- Nearly half of the unbanked adults (46%) are located in only seven countries — China, India, Indonesia, Mexico, Nigeria, Pakistan and Bangladesh — obviously correlating with the individual countries respective share of total population. It should also be noted that a big share of the world population’s unbanked does not mean that the rate of unbanked within that country is high. For example, China is home to most of the unbanked (13% of total) but has an account ownership of 80%.
- In economies with high rates of account ownership (defined as above 66%, such as China or Kenya), the unbanked are mostly poor, while in economies with 50% or less, the unbanked are equally distributed among the rich and the poor (e.g. Colombia or Nigeria). Because the Global Findex database defines “the poor” as the 40% poorest in terms of income and “the rich” as the 60% richest, this effect might be due to the very skewed distribution of wealth within the respective economy. Nonetheless, this fact has to be taken into consideration when thinking about possible problem solving approaches.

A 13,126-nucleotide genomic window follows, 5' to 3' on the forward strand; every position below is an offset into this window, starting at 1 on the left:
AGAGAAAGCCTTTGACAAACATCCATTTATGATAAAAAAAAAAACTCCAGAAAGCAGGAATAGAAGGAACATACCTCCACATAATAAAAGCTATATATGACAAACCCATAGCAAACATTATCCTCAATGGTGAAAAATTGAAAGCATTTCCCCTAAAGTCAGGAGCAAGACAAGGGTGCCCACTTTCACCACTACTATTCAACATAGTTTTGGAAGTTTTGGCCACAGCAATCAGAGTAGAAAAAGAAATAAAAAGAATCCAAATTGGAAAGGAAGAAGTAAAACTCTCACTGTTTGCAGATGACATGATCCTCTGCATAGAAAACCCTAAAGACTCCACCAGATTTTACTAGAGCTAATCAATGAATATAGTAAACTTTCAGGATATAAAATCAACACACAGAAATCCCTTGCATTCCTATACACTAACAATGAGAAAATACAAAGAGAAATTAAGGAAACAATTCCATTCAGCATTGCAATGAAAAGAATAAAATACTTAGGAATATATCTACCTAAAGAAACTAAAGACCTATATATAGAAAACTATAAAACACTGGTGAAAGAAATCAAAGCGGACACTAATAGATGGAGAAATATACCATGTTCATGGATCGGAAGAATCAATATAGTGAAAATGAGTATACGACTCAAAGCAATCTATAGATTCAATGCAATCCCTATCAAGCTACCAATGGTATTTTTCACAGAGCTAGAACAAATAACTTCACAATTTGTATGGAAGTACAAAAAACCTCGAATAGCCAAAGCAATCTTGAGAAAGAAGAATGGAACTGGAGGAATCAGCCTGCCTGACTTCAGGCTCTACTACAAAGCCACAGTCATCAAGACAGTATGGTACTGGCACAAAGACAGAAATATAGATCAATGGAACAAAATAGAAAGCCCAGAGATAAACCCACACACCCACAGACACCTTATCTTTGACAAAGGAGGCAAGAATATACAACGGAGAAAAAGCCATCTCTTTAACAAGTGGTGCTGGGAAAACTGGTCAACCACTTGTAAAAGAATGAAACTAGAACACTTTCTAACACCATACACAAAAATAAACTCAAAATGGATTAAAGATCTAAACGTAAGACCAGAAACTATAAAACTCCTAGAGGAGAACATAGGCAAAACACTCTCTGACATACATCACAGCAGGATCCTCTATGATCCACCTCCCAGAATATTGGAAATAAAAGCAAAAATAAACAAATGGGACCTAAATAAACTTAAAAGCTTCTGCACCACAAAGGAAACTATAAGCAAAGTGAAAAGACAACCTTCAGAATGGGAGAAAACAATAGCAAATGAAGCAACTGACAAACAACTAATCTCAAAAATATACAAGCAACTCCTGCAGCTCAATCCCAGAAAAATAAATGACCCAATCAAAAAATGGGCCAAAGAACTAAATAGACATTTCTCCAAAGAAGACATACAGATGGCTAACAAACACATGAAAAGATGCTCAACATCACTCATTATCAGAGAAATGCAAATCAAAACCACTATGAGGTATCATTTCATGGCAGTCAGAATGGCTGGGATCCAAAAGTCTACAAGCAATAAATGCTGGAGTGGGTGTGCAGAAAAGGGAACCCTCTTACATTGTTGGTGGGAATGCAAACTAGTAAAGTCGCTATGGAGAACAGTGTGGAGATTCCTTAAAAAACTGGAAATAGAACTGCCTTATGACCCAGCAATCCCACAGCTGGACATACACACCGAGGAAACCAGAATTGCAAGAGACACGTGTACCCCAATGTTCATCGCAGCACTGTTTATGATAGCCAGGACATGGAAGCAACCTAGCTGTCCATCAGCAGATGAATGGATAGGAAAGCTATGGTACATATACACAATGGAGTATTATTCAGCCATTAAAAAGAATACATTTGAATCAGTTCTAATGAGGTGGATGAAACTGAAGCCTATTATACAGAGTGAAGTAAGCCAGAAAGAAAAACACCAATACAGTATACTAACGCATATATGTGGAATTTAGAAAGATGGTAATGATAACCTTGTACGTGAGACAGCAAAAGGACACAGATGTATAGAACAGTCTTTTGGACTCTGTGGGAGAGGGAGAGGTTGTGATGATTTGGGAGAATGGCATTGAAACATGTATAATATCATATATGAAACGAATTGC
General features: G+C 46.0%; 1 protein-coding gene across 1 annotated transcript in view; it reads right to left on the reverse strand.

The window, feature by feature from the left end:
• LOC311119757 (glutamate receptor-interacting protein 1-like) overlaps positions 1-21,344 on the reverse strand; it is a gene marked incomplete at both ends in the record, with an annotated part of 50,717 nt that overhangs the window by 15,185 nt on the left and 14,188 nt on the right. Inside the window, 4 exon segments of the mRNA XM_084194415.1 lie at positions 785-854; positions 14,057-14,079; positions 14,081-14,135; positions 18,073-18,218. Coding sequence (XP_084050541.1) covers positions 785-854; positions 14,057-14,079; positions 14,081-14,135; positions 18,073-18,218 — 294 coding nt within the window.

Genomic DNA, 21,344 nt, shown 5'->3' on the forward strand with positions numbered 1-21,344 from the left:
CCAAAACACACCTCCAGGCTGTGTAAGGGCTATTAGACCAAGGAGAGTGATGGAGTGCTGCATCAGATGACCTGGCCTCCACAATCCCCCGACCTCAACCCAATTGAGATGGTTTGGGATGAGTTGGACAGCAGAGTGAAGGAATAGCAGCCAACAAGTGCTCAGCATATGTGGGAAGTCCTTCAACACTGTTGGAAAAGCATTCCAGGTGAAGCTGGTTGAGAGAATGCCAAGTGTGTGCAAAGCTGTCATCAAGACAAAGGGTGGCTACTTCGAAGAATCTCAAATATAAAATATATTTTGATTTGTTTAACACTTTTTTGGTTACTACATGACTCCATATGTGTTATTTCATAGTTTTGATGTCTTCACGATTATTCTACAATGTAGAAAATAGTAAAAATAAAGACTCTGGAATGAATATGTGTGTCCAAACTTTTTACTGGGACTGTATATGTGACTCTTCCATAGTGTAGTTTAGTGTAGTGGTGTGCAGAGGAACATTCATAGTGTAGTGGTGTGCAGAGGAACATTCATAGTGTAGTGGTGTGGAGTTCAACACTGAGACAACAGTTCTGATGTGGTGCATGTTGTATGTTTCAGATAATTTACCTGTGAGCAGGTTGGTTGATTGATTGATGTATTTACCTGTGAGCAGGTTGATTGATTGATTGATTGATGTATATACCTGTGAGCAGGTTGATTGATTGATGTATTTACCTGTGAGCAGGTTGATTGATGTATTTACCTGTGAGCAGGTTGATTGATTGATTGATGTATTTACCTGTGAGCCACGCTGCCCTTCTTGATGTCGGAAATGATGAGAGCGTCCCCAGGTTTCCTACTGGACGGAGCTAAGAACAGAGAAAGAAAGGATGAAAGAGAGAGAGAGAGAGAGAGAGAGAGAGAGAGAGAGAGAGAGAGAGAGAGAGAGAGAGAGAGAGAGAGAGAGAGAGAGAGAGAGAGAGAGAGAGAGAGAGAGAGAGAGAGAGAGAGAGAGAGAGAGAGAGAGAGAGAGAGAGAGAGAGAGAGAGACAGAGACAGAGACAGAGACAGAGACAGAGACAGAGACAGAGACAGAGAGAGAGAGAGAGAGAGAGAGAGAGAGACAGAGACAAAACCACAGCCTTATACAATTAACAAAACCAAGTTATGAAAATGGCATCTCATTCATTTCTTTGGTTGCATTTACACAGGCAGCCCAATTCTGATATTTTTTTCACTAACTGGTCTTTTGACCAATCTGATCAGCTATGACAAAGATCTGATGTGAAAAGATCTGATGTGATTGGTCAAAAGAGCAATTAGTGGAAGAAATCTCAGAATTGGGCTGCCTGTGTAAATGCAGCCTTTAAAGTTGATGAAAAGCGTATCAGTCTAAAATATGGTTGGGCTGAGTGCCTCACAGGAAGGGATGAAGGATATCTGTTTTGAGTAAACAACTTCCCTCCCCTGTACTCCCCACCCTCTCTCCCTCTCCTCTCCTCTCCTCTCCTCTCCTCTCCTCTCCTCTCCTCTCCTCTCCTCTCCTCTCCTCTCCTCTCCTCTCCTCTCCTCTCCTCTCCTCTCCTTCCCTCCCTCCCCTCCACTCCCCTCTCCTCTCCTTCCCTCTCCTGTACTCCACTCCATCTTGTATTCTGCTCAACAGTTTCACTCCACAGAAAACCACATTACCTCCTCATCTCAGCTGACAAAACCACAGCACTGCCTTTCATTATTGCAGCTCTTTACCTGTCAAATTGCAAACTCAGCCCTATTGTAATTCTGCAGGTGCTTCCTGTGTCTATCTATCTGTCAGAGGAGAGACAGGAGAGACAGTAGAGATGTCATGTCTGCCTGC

The Reasons for Being Unbanked: Poverty, High Cost and Lack of Documents
Just as the distribution of the unbanked varies among various characteristics, so do the reasons why they remain outside the financial system. By far the most common reason was lack of sufficient monetary funds, which was given by over 60% of the people as a reason and by 20% as the sole reason. Note that this is different from the reason that an account is too expensive, which was given by 26% as a reason. Approximately the same number of people named distance as a reason as well as no need of an account due to the ownership of another family member.